What Lotto thinks he earns through good fortune and the purity of his ambition we learn has often been the result of Mathilde pulling hidden strings in the dark.
Would Scott have been such an inspired author without Zelda? The ending, which seeks to tie up the high drama motifs, is probably the least satisfying thing about this novel. Kind ones, mostly. She never lied. Just never said. View all 48 comments. Sep 16, Cher rated it did not like it Shelves: This could be the first addition to a new genre, literary erotica lite.
If that makes you excited or more interested to read it, don't set yourself up for disappointment. The author "tells" you that the couple have this epic, out of this world love for one another, 1. The author "tells" you that the couple have this epic, out of this world love for one another, but all you are "shown" is a superficial, childish, unhealthy relationship driven by lust, which could never be confused for love.
The first half, Fates, is told from the husband's point of view and was utterly painful to read. This almost worthless part of the book was filled with a trashy log of his sexual conquests don't get excited - the sex is all very uninspiring , with scattered catty gossip for added mental torture. There was absolutely no substance a reader could sink their teeth into - just pretentious fluffiness that aspired to be bold, but fell far short of the goal. The second half, Furies, is told from the wife's point of view and is a marked improvement from the 1st half of the novel but still only worthy of an average rating, at best.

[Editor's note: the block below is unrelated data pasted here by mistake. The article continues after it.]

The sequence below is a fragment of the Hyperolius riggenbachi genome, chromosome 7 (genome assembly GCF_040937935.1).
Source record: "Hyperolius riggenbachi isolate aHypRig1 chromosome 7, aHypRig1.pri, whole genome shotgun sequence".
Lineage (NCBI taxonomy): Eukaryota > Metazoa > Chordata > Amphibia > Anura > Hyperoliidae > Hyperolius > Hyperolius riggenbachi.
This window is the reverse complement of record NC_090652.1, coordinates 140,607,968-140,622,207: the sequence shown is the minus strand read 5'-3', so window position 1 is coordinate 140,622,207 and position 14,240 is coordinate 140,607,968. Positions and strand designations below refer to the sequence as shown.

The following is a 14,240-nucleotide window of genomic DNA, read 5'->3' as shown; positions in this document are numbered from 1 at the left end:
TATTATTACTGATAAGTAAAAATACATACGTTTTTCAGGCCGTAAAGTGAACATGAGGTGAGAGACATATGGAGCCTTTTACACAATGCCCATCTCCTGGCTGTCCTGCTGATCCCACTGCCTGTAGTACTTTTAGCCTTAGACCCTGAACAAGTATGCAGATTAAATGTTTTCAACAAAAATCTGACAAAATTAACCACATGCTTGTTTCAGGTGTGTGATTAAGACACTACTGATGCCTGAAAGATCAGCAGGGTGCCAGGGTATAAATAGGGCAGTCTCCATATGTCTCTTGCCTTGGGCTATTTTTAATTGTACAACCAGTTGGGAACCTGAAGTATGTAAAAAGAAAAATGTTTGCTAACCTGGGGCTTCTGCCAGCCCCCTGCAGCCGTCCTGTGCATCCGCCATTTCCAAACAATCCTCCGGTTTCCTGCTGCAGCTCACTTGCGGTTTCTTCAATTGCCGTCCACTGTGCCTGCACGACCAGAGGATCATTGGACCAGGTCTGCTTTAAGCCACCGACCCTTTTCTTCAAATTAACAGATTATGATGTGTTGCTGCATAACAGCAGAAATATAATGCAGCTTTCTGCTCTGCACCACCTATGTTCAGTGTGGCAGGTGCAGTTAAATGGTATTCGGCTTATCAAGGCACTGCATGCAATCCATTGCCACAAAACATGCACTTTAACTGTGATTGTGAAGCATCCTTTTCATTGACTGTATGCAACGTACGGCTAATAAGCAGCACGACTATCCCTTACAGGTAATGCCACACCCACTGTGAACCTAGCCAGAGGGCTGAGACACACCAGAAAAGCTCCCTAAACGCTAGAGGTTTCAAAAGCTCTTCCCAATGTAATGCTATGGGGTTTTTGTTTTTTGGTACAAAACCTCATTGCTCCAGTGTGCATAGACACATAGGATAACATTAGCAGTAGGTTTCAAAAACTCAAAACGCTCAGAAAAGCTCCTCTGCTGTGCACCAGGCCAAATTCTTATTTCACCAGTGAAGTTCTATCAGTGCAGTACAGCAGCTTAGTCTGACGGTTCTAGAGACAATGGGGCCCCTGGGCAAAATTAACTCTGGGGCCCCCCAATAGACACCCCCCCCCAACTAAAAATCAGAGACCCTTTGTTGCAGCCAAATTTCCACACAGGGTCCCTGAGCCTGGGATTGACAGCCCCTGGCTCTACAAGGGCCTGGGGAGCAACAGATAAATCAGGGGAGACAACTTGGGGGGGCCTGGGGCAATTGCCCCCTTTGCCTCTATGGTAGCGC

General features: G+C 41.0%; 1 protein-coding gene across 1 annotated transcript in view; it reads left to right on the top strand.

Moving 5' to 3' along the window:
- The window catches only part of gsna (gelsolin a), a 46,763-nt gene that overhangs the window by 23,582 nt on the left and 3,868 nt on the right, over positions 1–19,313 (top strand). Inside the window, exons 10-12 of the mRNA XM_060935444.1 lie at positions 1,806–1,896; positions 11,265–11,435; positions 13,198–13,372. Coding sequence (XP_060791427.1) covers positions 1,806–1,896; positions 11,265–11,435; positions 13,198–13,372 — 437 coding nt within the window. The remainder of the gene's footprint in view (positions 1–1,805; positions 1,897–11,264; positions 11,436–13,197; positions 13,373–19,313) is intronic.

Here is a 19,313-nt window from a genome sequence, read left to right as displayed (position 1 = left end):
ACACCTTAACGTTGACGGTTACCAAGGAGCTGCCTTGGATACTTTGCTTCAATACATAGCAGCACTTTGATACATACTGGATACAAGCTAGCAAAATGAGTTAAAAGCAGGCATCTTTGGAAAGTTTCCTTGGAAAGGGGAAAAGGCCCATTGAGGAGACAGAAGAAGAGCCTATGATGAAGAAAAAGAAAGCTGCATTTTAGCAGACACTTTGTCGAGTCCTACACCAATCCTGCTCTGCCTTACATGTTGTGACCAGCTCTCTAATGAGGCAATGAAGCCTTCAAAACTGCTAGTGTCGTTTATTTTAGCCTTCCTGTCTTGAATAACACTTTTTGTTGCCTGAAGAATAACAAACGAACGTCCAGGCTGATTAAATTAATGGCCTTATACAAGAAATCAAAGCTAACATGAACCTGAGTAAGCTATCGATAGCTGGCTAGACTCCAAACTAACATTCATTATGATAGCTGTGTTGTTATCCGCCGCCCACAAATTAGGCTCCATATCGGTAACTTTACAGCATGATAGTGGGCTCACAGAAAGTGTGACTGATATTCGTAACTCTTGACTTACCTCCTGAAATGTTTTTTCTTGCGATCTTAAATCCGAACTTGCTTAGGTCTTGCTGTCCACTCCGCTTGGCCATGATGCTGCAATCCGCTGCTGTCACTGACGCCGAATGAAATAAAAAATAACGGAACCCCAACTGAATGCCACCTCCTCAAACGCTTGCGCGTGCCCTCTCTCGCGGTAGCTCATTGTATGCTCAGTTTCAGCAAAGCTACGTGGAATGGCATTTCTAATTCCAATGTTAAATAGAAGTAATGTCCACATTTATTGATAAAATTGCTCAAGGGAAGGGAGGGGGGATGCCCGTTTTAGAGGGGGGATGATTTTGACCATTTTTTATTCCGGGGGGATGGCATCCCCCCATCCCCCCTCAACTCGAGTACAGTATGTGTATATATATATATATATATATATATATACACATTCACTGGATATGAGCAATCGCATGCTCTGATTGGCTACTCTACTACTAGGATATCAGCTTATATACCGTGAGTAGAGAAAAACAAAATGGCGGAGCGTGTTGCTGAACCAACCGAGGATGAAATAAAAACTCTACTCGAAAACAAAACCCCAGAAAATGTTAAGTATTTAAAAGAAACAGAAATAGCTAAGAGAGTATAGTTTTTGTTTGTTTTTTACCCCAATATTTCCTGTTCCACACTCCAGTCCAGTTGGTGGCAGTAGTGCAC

More salacious sex but at least there is some sort of depth to the story and the brief glimpses of the interesting character, Antoinette, create a spark of interest. What a horrible disappointment from my most anticipated Fall release.
It is simply a shallow read that I won't remember by the end of the month. And that huge "shocking" twist at the end of the book?
Not shocked. No cares to give. I seriously doubt I will ever be tempted to pick up another book by this author; We're clearly not a fit for one another. If you'd like to also read a positive take on this one from one of my trusted reviewers we can't see eye to eye on every thing or life would be boring!
First Sentence: Jan 03, s. NPR Book Review. A rather generic novel kept alive by a potent prose. Overly plot dependent and rather stifling gender-role heavy. I'll save you my 3 page ramblings because why do so when James Wood already summed this up perfectly in his review in the New Yorker.
Most importantly, and devastatingly accurate: Narrative secrets are not the same as human mysteries, a lesson that novelists seem fated to forget, again and again; the former quickly confess themselves, and fall silent, while the true mysteries go on speaking. Fans of Gone Girl style novels will probably like this a lot—and they should definitely read this—and feel rewarded for the depth and prose that goes beyond Flynn's ability.
Groff can spin a metaphor with the best of them. It pokes at the modern marriage and the life of modern artistic types, which is pretty great, but nothing to write home about, or bother writing about on here. Once you realize the intent is to wow the reader with 'twists' there is a great Nabokov quote about only juvenile authors using twists, and another by Carver saying that twist gimmicks are the quickest way for a book to land in his trash can , any twist then becomes actually rather predictable.
View all 11 comments. A primeira parte ocupa-se dele. O Don Juan, o amante de todas as mulheres, passa a Romeu, surpreendendo tudo e todos.